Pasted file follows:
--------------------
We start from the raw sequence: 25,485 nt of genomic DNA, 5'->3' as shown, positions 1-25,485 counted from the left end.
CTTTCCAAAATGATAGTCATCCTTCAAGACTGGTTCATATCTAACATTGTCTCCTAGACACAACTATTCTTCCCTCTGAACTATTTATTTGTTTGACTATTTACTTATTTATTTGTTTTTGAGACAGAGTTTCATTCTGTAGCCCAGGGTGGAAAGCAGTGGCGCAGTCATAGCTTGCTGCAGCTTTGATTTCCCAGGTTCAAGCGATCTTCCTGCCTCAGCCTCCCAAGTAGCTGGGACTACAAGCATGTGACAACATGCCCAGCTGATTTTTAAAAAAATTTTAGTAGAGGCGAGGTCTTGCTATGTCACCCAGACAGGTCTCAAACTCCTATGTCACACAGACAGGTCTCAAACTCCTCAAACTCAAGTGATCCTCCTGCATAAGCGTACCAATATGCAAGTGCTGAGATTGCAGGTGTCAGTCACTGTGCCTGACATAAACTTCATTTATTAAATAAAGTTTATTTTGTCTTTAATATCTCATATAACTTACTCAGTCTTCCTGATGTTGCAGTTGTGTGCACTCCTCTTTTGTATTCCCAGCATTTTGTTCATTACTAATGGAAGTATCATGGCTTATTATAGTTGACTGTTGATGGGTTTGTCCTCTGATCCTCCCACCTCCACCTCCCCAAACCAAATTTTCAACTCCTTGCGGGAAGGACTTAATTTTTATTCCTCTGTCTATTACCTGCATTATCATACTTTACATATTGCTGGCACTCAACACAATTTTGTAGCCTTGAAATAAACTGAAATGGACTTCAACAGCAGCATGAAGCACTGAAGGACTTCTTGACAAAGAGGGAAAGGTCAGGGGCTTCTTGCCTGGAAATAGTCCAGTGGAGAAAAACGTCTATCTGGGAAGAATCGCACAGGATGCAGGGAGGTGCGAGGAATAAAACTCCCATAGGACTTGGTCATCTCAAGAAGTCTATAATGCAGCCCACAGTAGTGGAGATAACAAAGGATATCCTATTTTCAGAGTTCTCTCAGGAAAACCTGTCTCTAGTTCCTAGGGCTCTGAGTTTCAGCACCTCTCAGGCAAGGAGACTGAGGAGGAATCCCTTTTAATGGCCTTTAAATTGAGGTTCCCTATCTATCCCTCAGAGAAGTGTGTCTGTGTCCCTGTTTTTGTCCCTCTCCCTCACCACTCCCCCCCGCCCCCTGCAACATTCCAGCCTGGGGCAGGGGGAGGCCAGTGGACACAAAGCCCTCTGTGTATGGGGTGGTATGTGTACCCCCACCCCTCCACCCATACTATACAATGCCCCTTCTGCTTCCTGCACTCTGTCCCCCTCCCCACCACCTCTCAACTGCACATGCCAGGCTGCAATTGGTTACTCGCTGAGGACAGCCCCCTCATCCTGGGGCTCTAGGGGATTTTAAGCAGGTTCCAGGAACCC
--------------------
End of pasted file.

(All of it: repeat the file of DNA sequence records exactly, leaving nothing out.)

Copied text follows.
We start from the raw sequence: 25,485 nt of genomic DNA, 5'->3' as shown, positions 1-25,485 counted from the left end.
CTTTCCAAAATGATAGTCATCCTTCAAGACTGGTTCATATCTAACATTGTCTCCTAGACACAACTATTCTTCCCTCTGAACTATTTATTTGTTTGACTATTTACTTATTTATTTGTTTTTGAGACAGAGTTTCATTCTGTAGCCCAGGGTGGAAAGCAGTGGCGCAGTCATAGCTTGCTGCAGCTTTGATTTCCCAGGTTCAAGCGATCTTCCTGCCTCAGCCTCCCAAGTAGCTGGGACTACAAGCATGTGACAACATGCCCAGCTGATTTTTAAAAAAATTTTAGTAGAGGCGAGGTCTTGCTATGTCACCCAGACAGGTCTCAAACTCCTATGTCACACAGACAGGTCTCAAACTCCTCAAACTCAAGTGATCCTCCTGCATAAGCGTACCAATATGCAAGTGCTGAGATTGCAGGTGTCAGTCACTGTGCCTGACATAAACTTCATTTATTAAATAAAGTTTATTTTGTCTTTAATATCTCATATAACTTACTCAGTCTTCCTGATGTTGCAGTTGTGTGCACTCCTCTTTTGTATTCCCAGCATTTTGTTCATTACTAATGGAAGTATCATGGCTTATTATAGTTGACTGTTGATGGGTTTGTCCTCTGATCCTCCCACCTCCACCTCCCCAAACCAAATTTTCAACTCCTTGCGGGAAGGACTTAATTTTTATTCCTCTGTCTATTACCTGCATTATCATACTTTACATATTGCTGGCACTCAACACAATTTTGTAGCCTTGAAATAAACTGAAATGGACTTCAACAGCAGCATGAAGCACTGAAGGACTTCTTGACAAAGAGGGAAAGGTCAGGGGCTTCTTGCCTGGAAATAGTCCAGTGGAGAAAAACGTCTATCTGGGAAGAATCGCACAGGATGCAGGGAGGTGCGAGGAATAAAACTCCCATAGGACTTGGTCATCTCAAGAAGTCTATAATGCAGCCCACAGTAGTGGAGATAACAAAGGATATCCTATTTTCAGAGTTCTCTCAGGAAAACCTGTCTCTAGTTCCTAGGGCTCTGAGTTTCAGCACCTCTCAGGCAAGGAGACTGAGGAGGAATCCCTTTTAATGGCCTTTAAATTGAGGTTCCCTATCTATCCCTCAGAGAAGTGTGTCTGTGTCCCTGTTTTTGTCCCTCTCCCTCACCACTCCCCCCCGCCCCCTGCAACATTCCAGCCTGGGGCAGGGGGAGGCCAGTGGACACAAAGCCCTCTGTGTATGGGGTGGTATGTGTACCCCCACCCCTCCACCCATACTATACAATGCCCCTTCTGCTTCCTGCACTCTGTCCCCCTCCCCACCACCTCTCAACTGCACATGCCAGGCTGCAATTGGTTACTCGCTGAGGACAGCCCCCTCATCCTGGGGCTCTAGGGGATTTTAAGCAGGTTCCAGGAACCC